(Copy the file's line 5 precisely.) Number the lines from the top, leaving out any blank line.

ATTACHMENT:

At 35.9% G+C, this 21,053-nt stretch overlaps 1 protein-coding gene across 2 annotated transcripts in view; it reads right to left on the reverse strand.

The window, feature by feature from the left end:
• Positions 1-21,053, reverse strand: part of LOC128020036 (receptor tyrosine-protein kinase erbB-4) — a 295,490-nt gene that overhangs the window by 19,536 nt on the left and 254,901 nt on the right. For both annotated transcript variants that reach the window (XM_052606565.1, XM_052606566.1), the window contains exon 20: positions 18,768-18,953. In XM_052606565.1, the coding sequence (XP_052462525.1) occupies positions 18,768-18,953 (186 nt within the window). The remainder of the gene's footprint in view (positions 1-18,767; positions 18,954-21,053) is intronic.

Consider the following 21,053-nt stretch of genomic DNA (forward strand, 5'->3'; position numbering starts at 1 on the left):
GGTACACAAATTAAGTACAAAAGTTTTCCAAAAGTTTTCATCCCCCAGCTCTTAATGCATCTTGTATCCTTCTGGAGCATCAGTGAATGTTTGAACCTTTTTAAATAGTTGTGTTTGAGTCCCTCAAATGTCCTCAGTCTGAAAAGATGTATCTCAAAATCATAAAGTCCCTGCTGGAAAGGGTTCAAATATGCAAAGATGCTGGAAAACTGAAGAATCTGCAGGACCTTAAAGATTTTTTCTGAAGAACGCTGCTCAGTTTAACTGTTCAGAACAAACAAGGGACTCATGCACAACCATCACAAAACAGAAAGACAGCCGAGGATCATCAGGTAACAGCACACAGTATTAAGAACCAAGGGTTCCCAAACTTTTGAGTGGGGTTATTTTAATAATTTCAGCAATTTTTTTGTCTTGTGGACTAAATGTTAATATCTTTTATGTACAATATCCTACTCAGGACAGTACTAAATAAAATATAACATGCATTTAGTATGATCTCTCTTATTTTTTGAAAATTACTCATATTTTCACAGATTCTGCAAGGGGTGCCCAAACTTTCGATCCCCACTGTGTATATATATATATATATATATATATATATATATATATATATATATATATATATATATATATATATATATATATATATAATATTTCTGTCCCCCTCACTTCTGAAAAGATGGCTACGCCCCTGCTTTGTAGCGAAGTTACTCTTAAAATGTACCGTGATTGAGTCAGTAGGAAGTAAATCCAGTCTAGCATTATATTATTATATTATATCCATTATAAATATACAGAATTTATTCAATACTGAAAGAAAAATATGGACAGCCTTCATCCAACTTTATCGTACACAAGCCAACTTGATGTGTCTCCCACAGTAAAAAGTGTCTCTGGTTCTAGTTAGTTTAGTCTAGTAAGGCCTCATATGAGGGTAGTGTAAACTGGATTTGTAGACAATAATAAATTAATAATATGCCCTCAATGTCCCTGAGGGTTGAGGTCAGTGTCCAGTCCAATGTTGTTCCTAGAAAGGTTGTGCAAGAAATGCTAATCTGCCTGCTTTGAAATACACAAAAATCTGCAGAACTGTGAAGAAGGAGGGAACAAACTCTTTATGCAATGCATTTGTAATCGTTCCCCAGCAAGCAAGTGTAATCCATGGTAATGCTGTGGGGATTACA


GGTACACAAATTAAGTACAAAAGTTTTCCAAAAGTTTTCATCCCCCAGCTCTTAATGCATCTTGTATCCTTCTGGAGCATCAGTGAATGTTTGAACCTTTTTAAATAGTTGTGTTTGAGTCCCTCAAATGTCCTCAGTCTGAAAAGATGTATCTCAAAATCATAAAGTCCCTGCTGGAAAGGGTTCAAATATGCAAAGATGCTGGAAAACTGAAGAATCTGCAGGACCTTAAAGATTTTTTCTGAAGAACGCTGCTCAGTTTAACTGTTCAGAACAAACAAGGGACTCATGCACAACCATCACAAAACAGAAAGACAGCCGAGGATCATCAGGTAACAGCACACAGTATTAAGAACCAAGGGTTCCCAAACTTTTGAGTGGGGTTATTTTAATAATTTCAGCAATTTTTTTGTCTTGTGGACTAAATGTTAATATCTTTTATGTACAATATCCTACTCAGGACAGTACTAAATAAAATATAACATGCATTTAGTATGATCTCTCTTATTTTTTGAAAATTACTCATATTTTCACAGATTCTGCAAGGGGTGCCCAAACTTTCGATCCCCACTGTGTATATATATATATATATATATATATATATATATATATATATATATATATATATATATATATATATATATATATATATAATATTTCTGTCCCCCTCACTTCTGAAAAGATGGCTACGCCCCTGCTTTGTAGCGAAGTTACTCTTAAAATGTACCGTGATTGAGTCAGTAGGAAGTAAATCCAGTCTAGCATTATATTATTATATTATATCCATTATAAATATACAGAATTTATTCAATACTGAAAGAAAAATATGGACAGCCTTCATCCAACTTTATCGTACACAAGCCAACTTGATGTGTCTCCCACAGTAAAAAGTGTCTCTGGTTCTAGTTAGTTTAGTCTAGTAAGGCCTCATATGAGGGTAGTGTAAACTGGATTTGTAGACAATAATAAATTAATAATATGCCCTCAATGTCCCTGAGGGTTGAGGTCAGTGTCCAGTCCAATGTTGTTCCTAGAAAGGTTGTGCAAGAAATGCTAATCTGCCTGCTTTGAAATACACAAAAATCTGCAGAACTGTGAAGAAGGAGGGAACAAACTCTTTATGCAATGCATTTGTAATCGTTCCCCAGCAAGCAAGTGTAATCCATGGTAATGCTGTGGGGATTACA